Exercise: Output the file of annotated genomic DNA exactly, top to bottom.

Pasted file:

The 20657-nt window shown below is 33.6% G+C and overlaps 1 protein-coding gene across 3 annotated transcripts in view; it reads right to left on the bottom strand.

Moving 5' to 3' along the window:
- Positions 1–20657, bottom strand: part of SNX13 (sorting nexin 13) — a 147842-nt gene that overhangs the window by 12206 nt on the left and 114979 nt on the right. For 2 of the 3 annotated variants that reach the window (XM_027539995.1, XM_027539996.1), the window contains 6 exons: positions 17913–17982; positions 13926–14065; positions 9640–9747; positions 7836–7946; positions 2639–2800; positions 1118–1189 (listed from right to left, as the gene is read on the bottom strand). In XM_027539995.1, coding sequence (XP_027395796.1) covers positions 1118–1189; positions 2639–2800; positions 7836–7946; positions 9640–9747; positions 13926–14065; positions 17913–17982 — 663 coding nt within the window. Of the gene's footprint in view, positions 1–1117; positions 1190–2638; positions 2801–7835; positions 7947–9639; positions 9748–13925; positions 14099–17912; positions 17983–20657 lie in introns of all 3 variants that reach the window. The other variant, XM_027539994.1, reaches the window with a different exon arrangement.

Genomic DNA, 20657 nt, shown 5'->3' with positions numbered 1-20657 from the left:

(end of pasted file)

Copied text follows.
The 20657-nt window shown below is 33.6% G+C and overlaps 1 protein-coding gene across 3 annotated transcripts in view; it reads right to left on the bottom strand.

Moving 5' to 3' along the window:
- Positions 1–20657, bottom strand: part of SNX13 (sorting nexin 13) — a 147842-nt gene that overhangs the window by 12206 nt on the left and 114979 nt on the right. For 2 of the 3 annotated variants that reach the window (XM_027539995.1, XM_027539996.1), the window contains 6 exons: positions 17913–17982; positions 13926–14065; positions 9640–9747; positions 7836–7946; positions 2639–2800; positions 1118–1189 (listed from right to left, as the gene is read on the bottom strand). In XM_027539995.1, coding sequence (XP_027395796.1) covers positions 1118–1189; positions 2639–2800; positions 7836–7946; positions 9640–9747; positions 13926–14065; positions 17913–17982 — 663 coding nt within the window. Of the gene's footprint in view, positions 1–1117; positions 1190–2638; positions 2801–7835; positions 7947–9639; positions 9748–13925; positions 14099–17912; positions 17983–20657 lie in introns of all 3 variants that reach the window. The other variant, XM_027539994.1, reaches the window with a different exon arrangement.

Genomic DNA, 20657 nt, shown 5'->3' with positions numbered 1-20657 from the left: